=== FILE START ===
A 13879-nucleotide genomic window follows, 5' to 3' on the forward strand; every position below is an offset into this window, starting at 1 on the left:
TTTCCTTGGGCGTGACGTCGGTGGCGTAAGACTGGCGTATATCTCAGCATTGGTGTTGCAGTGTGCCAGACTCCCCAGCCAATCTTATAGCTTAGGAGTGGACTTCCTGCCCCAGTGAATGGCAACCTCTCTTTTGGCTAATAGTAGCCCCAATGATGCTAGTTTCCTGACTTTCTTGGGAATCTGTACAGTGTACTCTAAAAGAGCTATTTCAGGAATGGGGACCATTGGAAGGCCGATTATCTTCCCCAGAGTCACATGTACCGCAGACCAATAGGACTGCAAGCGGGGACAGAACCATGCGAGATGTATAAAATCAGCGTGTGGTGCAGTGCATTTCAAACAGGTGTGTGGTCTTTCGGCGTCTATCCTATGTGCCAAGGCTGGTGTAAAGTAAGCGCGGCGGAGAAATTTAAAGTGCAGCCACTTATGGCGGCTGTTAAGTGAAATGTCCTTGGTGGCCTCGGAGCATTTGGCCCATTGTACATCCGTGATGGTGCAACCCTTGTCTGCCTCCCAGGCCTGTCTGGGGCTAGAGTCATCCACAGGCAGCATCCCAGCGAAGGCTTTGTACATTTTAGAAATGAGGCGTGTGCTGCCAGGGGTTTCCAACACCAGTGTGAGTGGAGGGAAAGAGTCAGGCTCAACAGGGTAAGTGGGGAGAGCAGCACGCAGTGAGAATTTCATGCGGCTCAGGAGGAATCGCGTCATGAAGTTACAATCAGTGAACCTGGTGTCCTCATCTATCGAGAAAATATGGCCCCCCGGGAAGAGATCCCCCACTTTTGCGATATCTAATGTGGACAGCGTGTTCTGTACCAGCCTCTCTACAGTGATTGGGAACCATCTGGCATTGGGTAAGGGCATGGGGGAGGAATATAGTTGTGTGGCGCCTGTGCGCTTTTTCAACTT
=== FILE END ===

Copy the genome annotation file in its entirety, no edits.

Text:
A 13879-nucleotide genomic window follows, 5' to 3' on the forward strand; every position below is an offset into this window, starting at 1 on the left:
TTTCCTTGGGCGTGACGTCGGTGGCGTAAGACTGGCGTATATCTCAGCATTGGTGTTGCAGTGTGCCAGACTCCCCAGCCAATCTTATAGCTTAGGAGTGGACTTCCTGCCCCAGTGAATGGCAACCTCTCTTTTGGCTAATAGTAGCCCCAATGATGCTAGTTTCCTGACTTTCTTGGGAATCTGTACAGTGTACTCTAAAAGAGCTATTTCAGGAATGGGGACCATTGGAAGGCCGATTATCTTCCCCAGAGTCACATGTACCGCAGACCAATAGGACTGCAAGCGGGGACAGAACCATGCGAGATGTATAAAATCAGCGTGTGGTGCAGTGCATTTCAAACAGGTGTGTGGTCTTTCGGCGTCTATCCTATGTGCCAAGGCTGGTGTAAAGTAAGCGCGGCGGAGAAATTTAAAGTGCAGCCACTTATGGCGGCTGTTAAGTGAAATGTCCTTGGTGGCCTCGGAGCATTTGGCCCATTGTACATCCGTGATGGTGCAACCCTTGTCTGCCTCCCAGGCCTGTCTGGGGCTAGAGTCATCCACAGGCAGCATCCCAGCGAAGGCTTTGTACATTTTAGAAATGAGGCGTGTGCTGCCAGGGGTTTCCAACACCAGTGTGAGTGGAGGGAAAGAGTCAGGCTCAACAGGGTAAGTGGGGAGAGCAGCACGCAGTGAGAATTTCATGCGGCTCAGGAGGAATCGCGTCATGAAGTTACAATCAGTGAACCTGGTGTCCTCATCTATCGAGAAAATATGGCCCCCCGGGAAGAGATCCCCCACTTTTGCGATATCTAATGTGGACAGCGTGTTCTGTACCAGCCTCTCTACAGTGATTGGGAACCATCTGGCATTGGGTAAGGGCATGGGGGAGGAATATAGTTGTGTGGCGCCTGTGCGCTTTTTCAACTT